Question: "What does it mean that God is the God of gods and Lord of lords?"
Answer: We know there is only one Lord God, but sometimes the Bible references other gods and lords. For example, in Deuteronomy 10:17 we find, “The LORD your God is God of gods and Lord of lords, the great God, mighty and awesome.” Whoever these other “gods” and “lords” are, they cannot compete with the “great God, mighty and awesome.”
The emphasis in this verse is God’s supremacy. The focus is on God’s greatness and might. When He is called “God of gods,” we understand it as a reference to the God who is more powerful and greater than any other so-called god. The verse does not teach the existence of other real gods. Rather, God says, “I am the LORD, and there is no other; apart from me there is no God” (Isaiah 45:5). See also Isaiah 43:11. Being the “God of gods,” the One True God towers over anything else that might be worshiped. He alone is worthy of worship (Deuteronomy 10:21).
Idols have no power: “All the gods of the nations are worthless” (1 Chronicles 16:26, NET; cf. Psalm 96:5). Psalm 97:7 adds, “All who worship images are put to shame, those who boast in idols.” These and many other passages note that there is only one God. To worship any other God is useless.
What about the title “Lord of lords”? A “lord” (lower case l) often referred to a leader. To call the Lord the “Lord of lords” emphasizes God’s greatness above all other leaders or anyone who holds power. As a result, the psalmist writes, “Give thanks to the Lord of lords, for his steadfast love endures forever” (Psalm 136:3, ESV).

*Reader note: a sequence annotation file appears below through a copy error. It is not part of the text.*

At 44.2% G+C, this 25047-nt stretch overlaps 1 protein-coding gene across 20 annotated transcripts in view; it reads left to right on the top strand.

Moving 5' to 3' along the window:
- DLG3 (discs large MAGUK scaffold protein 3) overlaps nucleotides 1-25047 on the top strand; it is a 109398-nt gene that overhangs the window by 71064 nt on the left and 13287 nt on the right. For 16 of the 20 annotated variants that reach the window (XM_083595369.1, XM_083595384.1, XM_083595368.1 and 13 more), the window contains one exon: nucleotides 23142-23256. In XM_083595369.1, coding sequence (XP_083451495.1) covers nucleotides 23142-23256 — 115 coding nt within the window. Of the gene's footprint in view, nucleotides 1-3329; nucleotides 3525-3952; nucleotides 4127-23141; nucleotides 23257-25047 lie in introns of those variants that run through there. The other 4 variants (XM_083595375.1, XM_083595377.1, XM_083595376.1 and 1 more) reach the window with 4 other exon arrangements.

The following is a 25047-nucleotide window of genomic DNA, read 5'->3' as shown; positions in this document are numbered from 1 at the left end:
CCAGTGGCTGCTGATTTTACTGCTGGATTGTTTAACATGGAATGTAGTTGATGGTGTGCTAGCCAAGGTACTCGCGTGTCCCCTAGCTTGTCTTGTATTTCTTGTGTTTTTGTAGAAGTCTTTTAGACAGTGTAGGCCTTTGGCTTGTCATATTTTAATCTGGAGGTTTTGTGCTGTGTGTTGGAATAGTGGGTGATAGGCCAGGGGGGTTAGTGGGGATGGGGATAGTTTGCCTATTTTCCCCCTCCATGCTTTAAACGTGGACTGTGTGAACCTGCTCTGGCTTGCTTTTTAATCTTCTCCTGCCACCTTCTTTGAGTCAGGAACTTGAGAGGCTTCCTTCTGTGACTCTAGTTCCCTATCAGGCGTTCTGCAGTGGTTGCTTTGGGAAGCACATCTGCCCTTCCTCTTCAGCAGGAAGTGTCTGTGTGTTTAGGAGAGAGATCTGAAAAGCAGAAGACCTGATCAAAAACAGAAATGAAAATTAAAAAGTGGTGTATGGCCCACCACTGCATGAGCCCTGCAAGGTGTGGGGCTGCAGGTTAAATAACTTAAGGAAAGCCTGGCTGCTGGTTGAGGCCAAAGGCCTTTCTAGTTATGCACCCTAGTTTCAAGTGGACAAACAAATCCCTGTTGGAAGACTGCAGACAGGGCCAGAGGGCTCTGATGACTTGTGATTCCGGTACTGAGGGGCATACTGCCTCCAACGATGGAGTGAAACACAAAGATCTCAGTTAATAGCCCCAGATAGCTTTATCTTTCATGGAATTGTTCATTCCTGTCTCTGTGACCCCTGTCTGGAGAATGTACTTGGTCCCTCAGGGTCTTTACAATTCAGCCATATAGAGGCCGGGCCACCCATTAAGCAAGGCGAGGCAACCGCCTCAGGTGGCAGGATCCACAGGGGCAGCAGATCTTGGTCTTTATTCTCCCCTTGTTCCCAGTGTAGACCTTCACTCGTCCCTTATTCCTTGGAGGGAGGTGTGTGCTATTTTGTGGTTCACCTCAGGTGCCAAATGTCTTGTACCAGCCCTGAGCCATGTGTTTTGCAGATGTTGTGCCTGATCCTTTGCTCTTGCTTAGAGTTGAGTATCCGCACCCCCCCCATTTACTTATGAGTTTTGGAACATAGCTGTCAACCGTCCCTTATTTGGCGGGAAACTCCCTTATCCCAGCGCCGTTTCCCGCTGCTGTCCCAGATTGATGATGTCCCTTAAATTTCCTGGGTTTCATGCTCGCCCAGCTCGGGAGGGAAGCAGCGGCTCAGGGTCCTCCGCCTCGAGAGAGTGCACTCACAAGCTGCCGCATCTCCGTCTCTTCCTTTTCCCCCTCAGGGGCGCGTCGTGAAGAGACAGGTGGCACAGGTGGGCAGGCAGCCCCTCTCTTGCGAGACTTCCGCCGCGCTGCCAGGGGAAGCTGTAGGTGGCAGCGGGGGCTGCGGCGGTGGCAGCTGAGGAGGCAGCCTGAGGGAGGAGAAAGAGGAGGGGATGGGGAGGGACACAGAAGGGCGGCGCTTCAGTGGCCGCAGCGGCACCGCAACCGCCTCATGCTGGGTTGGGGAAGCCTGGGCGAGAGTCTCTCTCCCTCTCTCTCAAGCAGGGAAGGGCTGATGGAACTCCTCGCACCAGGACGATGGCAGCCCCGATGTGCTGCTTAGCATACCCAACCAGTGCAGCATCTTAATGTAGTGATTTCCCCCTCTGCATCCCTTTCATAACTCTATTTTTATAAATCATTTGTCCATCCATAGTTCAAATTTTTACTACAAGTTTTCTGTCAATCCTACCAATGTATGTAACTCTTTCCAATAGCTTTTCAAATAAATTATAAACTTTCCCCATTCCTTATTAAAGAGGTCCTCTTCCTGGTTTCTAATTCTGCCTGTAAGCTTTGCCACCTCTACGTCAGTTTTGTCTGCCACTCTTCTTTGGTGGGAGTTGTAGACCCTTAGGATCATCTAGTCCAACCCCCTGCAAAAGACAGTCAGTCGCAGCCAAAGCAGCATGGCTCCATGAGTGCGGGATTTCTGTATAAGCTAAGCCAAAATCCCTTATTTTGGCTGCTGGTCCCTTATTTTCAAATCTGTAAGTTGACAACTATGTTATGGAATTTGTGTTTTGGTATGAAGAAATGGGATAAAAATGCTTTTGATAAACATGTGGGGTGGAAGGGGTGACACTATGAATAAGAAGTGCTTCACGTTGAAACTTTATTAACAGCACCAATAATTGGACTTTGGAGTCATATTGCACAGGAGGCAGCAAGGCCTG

In the New Testament, we find the phrase “Lord of lords” used on three occasions in reference to Jesus. Paul teaches that Jesus is “he who is the blessed and only Sovereign, the King of kings and Lord of lords” (1 Timothy 6:15, ESV). Revelation 17:14 speaks of Jesus’ return, saying, “He is Lord of lords and King of kings.” Revelation 19:16 adds, “On his robe and on his thigh he has this name written: king of kings and lord of lords.”
Interestingly, the title “Lord of lords” affirms the unique power of God and provides insight into the triune nature of God. While God the Father is the One called “Lord of lords” in Deuteronomy 10:17 and in Psalms, the New Testament writers use the same title to refer to God the Son, Jesus Christ. The Triune God—Father, Son, and Holy Spirit—is the King of kings and Lord of lords. Outside of this God, there is no other.
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